TAMPA, FLA. — What do pet owners want from their veterinarians? According to a 2014 survey, they disdain medical jargon they don’t understand, want tests results shared, and expect full transparency regarding their pets’ care. “In other words, pet owners want to be treated as partners,” said American Animal Hospital Association (AAHA) CEO Dr. Michael Cavanaugh at a “State of the Industry” meeting March 13 during the American Animal Hospital Association Conference, Tampa, FL.
The survey polled just over 1,000 pet owners, and was conducted by IDEXX, a diagnostic provider and innovator in veterinary medicine.
Nearly every owner surveyed suggested that their bond with their veterinary practice was paramount (93 percent). In reality, of course, people don’t bond with buildings or practices, per se, but instead with veterinarians and veterinary technicians on staff.
Technology has dramatically changed veterinary medicine over the past few decades, veterinarians can do so much more to help our pets. These days, pretty much anything a medical doctor can do for you, your veterinarian can do for your pet. For example, if your doctor detects a heart irregularity, the next step is often an ultrasound. Dogs and cats can also develop heart disease, and the very same ultrasound equipment is used for them.
Another example is after-care for knee or shoulder surgery. Rehabilitation is considered the standard of care for people, and increasingly a prescription for rehab is common following knee or should surgery in dogs.
Yet another advance are specialists. These days, it’s not just the general veterinarian down the street who may care for your pet; an array of specialists can be consulted, including but not limited to experts in cardiology, neurology, dentistry, oncology, behavior and internal medicine. If you happen to have a pet bird or lizard, there are even veterinarians specifically trained to treat those species.
Without doubt, people do want the best for their pets. Several studies confirm that over 90 percent of pet owners consider their pets members of the family.
Still, it turns out, according to the IDEXX surgey, what people seek most from their veterinarians is the same as it’s always been: professional service from someone who is caring, friendly, trustworthy, kind and compassionate.
“Veterinarians continue to hold a very special place in the medical community,” Cavanaugh said. “It really is about trust, and all those other good words.”
Ultimately, it’s the pets who win when clients like and trust their vets and vet techs. The IDEXX survey also showed that when pet owners are bonded to practices, they’re more likely to do all they can – within their budget – for their pet(s).
In fact, if a practice is accredited by the American Animal Hospital Association, 44 percent of those surveyed indicated they would even pay more for pet care because of the level of care their animals were likely to get. Only about 15 percent of practices in the U.S. are AAHA accredited. To be accredited, hospitals must pass on approximately 900 standards of veterinary excellence. Once these standards were explained to those taking the survey, just over half said they’d drive farther to find an accredited facility, and 81 percent suggested they saw the value in an accredited practice.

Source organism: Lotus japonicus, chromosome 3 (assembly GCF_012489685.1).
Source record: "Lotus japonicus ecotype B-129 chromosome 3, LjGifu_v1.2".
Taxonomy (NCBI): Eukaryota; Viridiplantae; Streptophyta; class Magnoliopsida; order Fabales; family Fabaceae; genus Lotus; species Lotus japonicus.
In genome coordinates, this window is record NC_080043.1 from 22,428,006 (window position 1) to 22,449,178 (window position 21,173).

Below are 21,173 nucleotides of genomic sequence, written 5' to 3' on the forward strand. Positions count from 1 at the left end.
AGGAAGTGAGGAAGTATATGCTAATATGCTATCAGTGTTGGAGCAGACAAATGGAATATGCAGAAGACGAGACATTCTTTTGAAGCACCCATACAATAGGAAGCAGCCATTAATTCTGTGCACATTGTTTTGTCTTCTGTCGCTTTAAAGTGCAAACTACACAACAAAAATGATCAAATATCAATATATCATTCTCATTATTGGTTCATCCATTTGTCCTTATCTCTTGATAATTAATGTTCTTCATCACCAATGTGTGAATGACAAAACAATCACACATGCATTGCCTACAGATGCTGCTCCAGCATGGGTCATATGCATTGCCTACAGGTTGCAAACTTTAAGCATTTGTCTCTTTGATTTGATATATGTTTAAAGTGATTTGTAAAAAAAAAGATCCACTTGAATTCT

One problem with this survey is that it was somewhat skewed because the pet owners interviewed regularly visit a veterinarian. Despite industry efforts, regular preventive care visits continue to decline, so many pet owners are regularly seeing a veterinarian. According to a 2012 study from Bayer Animal Health, here are two explanations for the drop in visits:
1) Dr. Google: In an effort to save time and money, many pet owners are alternatively seeking pet care advice from the Internet. Pet websites enjoy tons of traffic, and 39 percent of pet owners will go there before their veterinarian. However, according to the IDEXX study, when a trusted veterinarian recommends appropriate websites, pet owners are less likely to go online to “double-check” the veterinarian.
2) Sticker shock: Just over half of all clients suggest the price of a vet visit is often higher than expected. Others feel veterinarians focus on making money over caring for the pet by promoting unnecessary vaccines or procedures. No surprise, though, when pet owners trust their veterinarian, they’re more likely to accept pricing.
According to the American Veterinary Medical Association, dog visits to the vet have slipped 21 percent since 2001, and cat visits have taken a free fall, dropping 30 percent. As a result, preventable illness in pets is on the rise, which is frustrating for veterinarians. Obviously, they can’t help pets they’re not seeing.
“It’s really very simple: If we can get people to see veterinarians once or twice a year, pets would be healthier, and living longer, and overall pet owners could actually save money,” said Cavanuagh.
According to the IDEXX study – the secret sauce might be as old school as the vet (and also veterinary technician) being a trusted pal. With a trusting relationship, it’s ultimately the pet that wins.
©Steve Dale PetWorld, LLC; Tribune Content Agency